The History of Christianity in Britain and Ireland
From the First Century to the Twenty-First
By Gerald Bray
Apollos Press, pp. xx + 693, $83.99
Review by Zachary Guiliano
Gerald Bray’s work sets out with a laudable ambition: to bring together in a single volume nearly 2,000 years of development in the life of the churches of England, Ireland, Scotland, and Wales. It is, as he says, “a daunting task,” one that few historians would dare to attempt (p. xi).
The vast material and the relatively small page count mean he must charge through the years at a brisk pace. His selections are significant. Only a quarter of the volume is dedicated to the period before the accession of the Tudors (1485), which puts the emphasis squarely on the modern period and the Church of England. The remaining three-quarters of the book are evenly divided between 1485 to 1717 and then 1717 to today, though the account of modernity shifts significantly in the final chapters.
Reformed readers may find Bray’s section on the 16th and 17th centuries the most helpful and substantive — not surprising given his history of work and publication (the latter of which includes his editions published in the past decade). At the same time, Roman Catholics, the “Catholic leaning,” and members of churches descended from the Dissenting traditions in England will not feel well-served.
Anglican readers have a particular interest in seeing the continuity and developments of church life over time in Britain and Ireland, as well as a need to narrate that history easily. As a result, while we value specialist studies, I suspect many of us secretly desire a single-volume history. Few of us will feel comfortable commending numerous articles and multi-volume treatments of British and Irish history to all those we are teaching, catechizing, or walking alongside in parish, university, college, or school. Our groaning shelves and bare wallets call out for some relief.
At the moment, where else shall we turn? A few may rely on John Moorman’s History of the Church in England, first published in 1968. Alternatively, for the absolute newcomer, I have sometimes recommended the multi-author volume Not Angels, but Anglicans: A History of Christianity in the British Isles, despite its limitations. Edited by Henry Chadwick and Allison Ward, its breezy, more journalistic style made it popular with readers, as did its roll call of scholarly luminaries, but the quality of treatment was uneven and left much to be desired. No doubt many of us simply read the Anglican sections of broader church histories.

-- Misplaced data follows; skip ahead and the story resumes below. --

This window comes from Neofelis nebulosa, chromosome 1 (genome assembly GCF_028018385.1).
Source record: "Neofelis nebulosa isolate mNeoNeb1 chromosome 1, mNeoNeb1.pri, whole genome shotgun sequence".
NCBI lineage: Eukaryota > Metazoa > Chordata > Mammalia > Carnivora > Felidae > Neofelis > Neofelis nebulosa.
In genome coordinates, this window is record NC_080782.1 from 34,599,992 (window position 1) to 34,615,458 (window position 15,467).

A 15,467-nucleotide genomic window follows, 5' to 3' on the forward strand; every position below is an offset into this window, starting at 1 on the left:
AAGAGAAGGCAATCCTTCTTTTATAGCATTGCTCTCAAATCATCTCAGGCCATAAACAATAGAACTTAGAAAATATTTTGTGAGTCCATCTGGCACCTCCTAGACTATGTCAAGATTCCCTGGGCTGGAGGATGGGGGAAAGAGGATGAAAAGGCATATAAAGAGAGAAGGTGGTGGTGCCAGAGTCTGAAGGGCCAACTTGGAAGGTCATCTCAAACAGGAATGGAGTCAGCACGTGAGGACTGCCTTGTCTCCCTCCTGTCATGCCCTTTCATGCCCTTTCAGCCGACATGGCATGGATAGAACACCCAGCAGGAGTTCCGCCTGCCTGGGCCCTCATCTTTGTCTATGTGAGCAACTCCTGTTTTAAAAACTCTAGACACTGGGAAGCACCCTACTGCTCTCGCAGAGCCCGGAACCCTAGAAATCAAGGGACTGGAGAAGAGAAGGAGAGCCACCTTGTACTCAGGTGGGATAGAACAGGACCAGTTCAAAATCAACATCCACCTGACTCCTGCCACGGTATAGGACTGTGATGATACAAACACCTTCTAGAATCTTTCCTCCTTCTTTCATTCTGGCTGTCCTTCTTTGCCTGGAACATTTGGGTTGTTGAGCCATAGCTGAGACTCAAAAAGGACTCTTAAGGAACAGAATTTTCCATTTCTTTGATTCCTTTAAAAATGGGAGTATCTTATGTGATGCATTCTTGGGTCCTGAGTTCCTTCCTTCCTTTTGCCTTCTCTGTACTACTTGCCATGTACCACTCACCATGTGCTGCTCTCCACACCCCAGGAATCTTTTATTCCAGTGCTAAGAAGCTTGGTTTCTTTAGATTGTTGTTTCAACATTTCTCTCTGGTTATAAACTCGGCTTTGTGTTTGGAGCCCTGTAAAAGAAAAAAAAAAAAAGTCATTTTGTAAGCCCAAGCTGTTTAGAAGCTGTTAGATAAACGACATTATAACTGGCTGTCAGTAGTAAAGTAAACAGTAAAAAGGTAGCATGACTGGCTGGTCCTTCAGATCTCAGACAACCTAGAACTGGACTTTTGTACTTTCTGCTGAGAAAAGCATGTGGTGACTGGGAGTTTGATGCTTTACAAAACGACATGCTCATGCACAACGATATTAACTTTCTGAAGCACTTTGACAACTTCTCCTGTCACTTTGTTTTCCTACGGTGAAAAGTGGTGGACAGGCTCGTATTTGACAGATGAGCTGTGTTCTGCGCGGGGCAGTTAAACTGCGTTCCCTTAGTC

Bray’s volume, unfortunately, is unlikely to prove an enduring and popular substitute for these works, at least among most Anglicans. I suspect it will be warmly received by many of those whom Bray served at Beeson Divinity School or with whom he has links through GAFCON: conservative evangelicals, especially those going through required survey courses in church history. Three issues are particularly relevant to this issue of reception: the omissions in the narrative, the unabashedly confessional perspective, and the concluding chapters, with their bitterness about modern developments.
As Bray notes, recent research advances in British and Irish history have been truly astonishing. This has led to revisions and expansions in our understanding of the Church’s foundation, its development through the Middle Ages, the character of early modern religious change, and the surprisingly varied shifts that have taken place throughout modernity. Bray’s volume does reflect some of that richness. And, admittedly, we can hardly expect a scholar to take account of every shift in opinion or newly discovered treasure.
But we might hope that old caricatures were avoided, and the wealth of newly discovered, edited, or translated sources drawn out, in line with the development of historical writing in the past half-century. I felt the early chapters in particular missed many opportunities to engage with the advance of the study of Britain and Ireland before the Norman Conquest.
To take only a few examples: the real and significant Pelagius receives as much attention as the legendary King Arthur, yet very little of the new research on Pelagius sees the light of day; little emerges from the vast work done on Bede or Ælfric or Wulfstan, to take only the well-known figures. The same is true of the great advances in the study of Anglo-Saxon buildings, manuscripts, artwork, and much else. The same might be said about the study of late medieval Catholicism or of High Church or Catholic Anglicanism from the 18th century onward. There are just too many things missing.
The Rev. Dr. Zachary Guiliano is fellow and chaplain of St. Edmund Hall, Oxford.